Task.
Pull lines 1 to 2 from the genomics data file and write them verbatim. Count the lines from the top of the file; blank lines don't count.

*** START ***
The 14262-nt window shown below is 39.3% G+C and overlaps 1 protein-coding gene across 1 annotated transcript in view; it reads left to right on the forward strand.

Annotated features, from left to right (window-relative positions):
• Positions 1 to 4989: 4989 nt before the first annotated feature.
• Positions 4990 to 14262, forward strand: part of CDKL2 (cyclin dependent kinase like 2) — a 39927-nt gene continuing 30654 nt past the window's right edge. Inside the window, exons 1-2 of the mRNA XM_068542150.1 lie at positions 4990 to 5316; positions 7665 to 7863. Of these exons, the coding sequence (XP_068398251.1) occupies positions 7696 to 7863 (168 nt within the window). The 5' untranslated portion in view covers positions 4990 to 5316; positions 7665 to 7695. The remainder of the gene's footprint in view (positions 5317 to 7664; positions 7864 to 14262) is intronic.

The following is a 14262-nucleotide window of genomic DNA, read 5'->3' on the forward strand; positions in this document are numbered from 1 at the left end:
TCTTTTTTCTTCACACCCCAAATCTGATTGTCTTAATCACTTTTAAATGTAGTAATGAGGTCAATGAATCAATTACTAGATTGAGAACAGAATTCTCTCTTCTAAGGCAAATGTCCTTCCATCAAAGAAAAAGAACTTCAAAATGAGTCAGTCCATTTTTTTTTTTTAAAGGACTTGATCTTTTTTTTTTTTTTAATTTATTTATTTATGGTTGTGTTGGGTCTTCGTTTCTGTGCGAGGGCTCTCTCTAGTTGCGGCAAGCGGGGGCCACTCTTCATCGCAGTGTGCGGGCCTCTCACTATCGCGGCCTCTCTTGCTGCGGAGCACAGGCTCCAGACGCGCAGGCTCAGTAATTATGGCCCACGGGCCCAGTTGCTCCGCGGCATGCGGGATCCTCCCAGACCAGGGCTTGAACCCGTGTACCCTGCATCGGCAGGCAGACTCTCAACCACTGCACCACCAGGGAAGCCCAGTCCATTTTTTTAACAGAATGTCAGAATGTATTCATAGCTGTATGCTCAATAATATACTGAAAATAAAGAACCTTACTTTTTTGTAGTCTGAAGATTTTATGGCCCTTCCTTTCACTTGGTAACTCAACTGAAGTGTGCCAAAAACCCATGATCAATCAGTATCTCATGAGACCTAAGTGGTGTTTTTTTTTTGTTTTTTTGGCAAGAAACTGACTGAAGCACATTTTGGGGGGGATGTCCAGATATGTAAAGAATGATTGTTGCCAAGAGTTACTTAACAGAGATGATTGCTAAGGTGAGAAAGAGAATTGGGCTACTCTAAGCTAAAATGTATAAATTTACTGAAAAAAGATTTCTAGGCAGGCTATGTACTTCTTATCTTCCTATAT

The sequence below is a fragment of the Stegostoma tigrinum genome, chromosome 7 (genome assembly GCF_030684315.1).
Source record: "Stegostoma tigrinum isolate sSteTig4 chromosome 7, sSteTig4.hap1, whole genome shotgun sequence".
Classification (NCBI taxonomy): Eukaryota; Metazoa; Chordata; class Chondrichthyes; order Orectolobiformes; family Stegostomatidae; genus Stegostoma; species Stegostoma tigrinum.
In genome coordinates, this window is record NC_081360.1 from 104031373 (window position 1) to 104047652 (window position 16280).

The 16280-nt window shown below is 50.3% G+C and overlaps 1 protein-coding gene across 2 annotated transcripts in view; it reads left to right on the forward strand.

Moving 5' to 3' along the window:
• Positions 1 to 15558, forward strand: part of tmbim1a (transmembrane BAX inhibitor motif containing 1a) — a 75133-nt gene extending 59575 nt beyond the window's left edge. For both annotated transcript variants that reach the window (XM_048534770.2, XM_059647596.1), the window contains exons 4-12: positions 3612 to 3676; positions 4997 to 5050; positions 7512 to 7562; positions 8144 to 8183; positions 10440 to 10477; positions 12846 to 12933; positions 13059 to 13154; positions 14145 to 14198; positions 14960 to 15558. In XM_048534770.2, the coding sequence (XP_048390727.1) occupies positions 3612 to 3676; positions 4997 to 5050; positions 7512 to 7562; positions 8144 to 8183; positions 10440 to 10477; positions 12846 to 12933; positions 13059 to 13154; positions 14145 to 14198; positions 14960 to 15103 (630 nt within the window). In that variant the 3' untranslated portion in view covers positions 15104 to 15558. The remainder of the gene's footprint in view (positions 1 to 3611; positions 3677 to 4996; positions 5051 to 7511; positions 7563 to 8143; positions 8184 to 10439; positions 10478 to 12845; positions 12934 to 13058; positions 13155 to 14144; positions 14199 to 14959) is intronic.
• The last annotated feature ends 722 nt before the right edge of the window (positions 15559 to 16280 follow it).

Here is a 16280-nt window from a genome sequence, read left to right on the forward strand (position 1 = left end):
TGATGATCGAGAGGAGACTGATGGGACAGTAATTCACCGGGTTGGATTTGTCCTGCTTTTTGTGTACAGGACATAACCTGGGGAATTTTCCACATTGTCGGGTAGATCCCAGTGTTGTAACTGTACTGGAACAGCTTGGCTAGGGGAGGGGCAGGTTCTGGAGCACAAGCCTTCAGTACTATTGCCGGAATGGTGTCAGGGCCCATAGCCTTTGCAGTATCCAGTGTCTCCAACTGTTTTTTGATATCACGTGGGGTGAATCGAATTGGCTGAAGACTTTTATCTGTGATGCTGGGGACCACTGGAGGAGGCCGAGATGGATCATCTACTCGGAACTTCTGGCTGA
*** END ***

The 14262-nt window shown below is 39.3% G+C and overlaps 1 protein-coding gene across 1 annotated transcript in view; it reads left to right on the forward strand.

Annotated features, from left to right (window-relative positions):